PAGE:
Last week I wrote about the term scripted bonus, which is an industry term for a predetermined bonus. The flip side is a true pick or free pick, which is a picking bonus where the player’s choice has a direct outcome on the bonus.
The Party series by WMS (revived on the Vacation series of slots more recently in terms of a picking bonus format) is probably the quintessential example of a game where there’s a picking bonus where your choices directly determine the outcome.
The picking bonus is arranged in a way where there’s some x number of choices with a certain number of outs, and so it’s mathematically structured to have an average bonus, a great bonus or the occasional blah bonus.
Some players think having control over the picking is better than a scripted or predetermined bonus. In the long run, like everything done in the math of a machine, the bonuses are designed in either format to pay out over time what they’re expected to pay out.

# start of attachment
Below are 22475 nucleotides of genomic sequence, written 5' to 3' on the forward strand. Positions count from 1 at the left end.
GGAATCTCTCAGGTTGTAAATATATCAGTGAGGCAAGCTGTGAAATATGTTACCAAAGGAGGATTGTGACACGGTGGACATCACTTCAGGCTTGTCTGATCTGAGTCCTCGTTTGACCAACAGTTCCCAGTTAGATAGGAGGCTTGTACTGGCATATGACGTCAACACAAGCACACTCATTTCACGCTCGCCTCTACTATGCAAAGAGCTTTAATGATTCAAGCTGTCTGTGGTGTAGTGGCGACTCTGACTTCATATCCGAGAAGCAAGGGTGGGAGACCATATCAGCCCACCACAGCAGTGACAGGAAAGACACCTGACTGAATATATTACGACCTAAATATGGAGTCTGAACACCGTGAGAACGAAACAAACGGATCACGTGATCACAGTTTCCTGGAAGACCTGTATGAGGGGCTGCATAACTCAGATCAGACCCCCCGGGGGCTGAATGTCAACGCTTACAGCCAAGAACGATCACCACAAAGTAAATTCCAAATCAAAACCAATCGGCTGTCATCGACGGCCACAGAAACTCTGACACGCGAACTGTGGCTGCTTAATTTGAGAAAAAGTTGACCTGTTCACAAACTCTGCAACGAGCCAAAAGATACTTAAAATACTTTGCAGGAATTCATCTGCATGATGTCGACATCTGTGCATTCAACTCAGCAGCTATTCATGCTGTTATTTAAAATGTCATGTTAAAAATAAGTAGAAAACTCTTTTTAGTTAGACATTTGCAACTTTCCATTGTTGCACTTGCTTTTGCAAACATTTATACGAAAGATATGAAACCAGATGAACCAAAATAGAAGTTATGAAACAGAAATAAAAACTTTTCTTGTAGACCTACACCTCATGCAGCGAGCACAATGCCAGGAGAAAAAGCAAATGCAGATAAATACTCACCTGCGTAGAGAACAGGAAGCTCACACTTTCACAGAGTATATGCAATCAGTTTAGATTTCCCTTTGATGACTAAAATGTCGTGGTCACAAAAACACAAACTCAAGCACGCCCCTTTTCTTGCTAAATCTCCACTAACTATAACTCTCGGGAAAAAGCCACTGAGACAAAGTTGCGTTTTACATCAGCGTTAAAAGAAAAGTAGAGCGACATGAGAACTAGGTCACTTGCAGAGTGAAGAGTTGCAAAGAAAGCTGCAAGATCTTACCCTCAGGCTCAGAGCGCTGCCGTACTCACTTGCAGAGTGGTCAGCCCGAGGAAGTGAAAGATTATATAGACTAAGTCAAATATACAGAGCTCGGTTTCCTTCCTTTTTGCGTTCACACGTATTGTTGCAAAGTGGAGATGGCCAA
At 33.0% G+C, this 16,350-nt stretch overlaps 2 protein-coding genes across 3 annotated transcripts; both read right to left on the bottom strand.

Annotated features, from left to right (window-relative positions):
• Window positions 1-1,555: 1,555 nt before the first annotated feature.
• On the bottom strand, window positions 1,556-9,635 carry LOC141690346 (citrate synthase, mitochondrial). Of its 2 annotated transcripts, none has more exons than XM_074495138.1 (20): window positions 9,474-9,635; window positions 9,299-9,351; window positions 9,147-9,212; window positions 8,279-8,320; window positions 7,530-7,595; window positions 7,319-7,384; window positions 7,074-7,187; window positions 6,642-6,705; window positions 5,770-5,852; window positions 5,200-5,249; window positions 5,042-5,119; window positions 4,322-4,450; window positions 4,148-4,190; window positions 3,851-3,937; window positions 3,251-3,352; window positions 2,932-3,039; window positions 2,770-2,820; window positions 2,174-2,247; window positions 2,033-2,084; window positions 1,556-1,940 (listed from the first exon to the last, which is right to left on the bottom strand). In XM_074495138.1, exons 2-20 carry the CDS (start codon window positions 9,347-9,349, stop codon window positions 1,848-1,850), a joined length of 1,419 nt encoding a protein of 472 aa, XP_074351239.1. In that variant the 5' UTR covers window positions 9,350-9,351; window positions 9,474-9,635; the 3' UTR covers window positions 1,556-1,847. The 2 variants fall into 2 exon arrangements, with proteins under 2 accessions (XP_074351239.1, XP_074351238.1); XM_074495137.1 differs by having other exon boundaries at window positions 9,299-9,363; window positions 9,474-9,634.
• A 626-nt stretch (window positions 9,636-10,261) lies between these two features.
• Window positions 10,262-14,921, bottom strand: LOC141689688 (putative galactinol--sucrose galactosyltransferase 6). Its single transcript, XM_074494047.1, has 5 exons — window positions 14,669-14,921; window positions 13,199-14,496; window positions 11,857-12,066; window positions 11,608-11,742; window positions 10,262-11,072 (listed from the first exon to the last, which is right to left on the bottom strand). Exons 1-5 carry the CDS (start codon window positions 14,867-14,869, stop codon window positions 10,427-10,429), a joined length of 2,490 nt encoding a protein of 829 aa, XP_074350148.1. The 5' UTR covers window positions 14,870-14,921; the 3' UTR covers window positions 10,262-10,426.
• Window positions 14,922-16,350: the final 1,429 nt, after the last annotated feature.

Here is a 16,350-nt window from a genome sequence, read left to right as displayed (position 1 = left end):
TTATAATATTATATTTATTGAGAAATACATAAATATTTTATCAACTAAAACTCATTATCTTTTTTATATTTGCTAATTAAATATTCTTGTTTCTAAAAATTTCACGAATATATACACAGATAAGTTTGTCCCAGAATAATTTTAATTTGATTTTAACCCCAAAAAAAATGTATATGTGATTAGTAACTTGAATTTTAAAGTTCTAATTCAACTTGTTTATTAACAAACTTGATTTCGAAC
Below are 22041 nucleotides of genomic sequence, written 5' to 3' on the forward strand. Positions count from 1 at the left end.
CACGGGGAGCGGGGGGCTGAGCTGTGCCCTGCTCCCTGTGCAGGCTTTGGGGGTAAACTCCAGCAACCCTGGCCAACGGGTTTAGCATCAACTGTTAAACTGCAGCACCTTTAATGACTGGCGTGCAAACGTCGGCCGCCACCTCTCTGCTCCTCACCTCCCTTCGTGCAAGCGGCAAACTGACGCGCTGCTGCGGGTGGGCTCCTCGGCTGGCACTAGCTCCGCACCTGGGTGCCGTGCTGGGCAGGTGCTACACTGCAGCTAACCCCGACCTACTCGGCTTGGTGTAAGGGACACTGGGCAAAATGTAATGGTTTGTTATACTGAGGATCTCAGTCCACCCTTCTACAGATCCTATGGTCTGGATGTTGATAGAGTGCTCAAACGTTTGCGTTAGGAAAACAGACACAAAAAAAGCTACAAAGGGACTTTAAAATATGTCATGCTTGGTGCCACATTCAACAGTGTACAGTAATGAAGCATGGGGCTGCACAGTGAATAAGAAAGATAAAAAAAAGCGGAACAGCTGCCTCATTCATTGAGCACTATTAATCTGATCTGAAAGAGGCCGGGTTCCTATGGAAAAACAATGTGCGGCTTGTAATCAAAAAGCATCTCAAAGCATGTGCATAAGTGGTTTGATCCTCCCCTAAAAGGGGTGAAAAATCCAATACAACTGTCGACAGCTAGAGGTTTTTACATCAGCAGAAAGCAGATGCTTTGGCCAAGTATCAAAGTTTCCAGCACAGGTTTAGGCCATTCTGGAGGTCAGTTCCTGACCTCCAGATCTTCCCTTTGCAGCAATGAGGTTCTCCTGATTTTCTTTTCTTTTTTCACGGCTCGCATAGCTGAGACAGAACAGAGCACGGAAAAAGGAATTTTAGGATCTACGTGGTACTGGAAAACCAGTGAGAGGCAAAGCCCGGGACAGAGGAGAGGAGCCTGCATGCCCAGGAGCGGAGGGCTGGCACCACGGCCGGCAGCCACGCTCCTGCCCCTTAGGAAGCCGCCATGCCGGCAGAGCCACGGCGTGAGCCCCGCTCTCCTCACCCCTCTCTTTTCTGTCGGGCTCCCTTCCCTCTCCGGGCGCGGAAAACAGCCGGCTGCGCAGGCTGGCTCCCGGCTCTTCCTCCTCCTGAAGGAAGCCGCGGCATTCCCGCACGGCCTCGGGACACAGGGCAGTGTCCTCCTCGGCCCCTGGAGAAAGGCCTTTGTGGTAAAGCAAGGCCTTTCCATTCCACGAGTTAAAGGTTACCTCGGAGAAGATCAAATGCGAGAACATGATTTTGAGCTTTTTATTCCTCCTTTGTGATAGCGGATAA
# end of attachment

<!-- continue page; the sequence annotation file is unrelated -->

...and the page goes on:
Scripted does it with those outcomes built into the possibilities of the RNG, whereas picking does it with the layout of the picking options and what can be won and when the bonus can end. Regardless of format, the payback is already calculated out before that game hits casino floors, so in the long run it doesn’t really matter.
Players often wonder how to tell if a picking bonus is a true pick. Traditionally, when the unpicked options are shown, that’s a sign of a true pick bonus (conversely, predetermined or scripted bonuses won’t show you the other options).
However, there have been a few examples where a scripted bonus shows the other options. However, this seems to be the exception to the rule, and it’s usually pretty obvious with a bit of logic when the conventional wisdom is broken. However, it’s still accurate wisdom in most cases.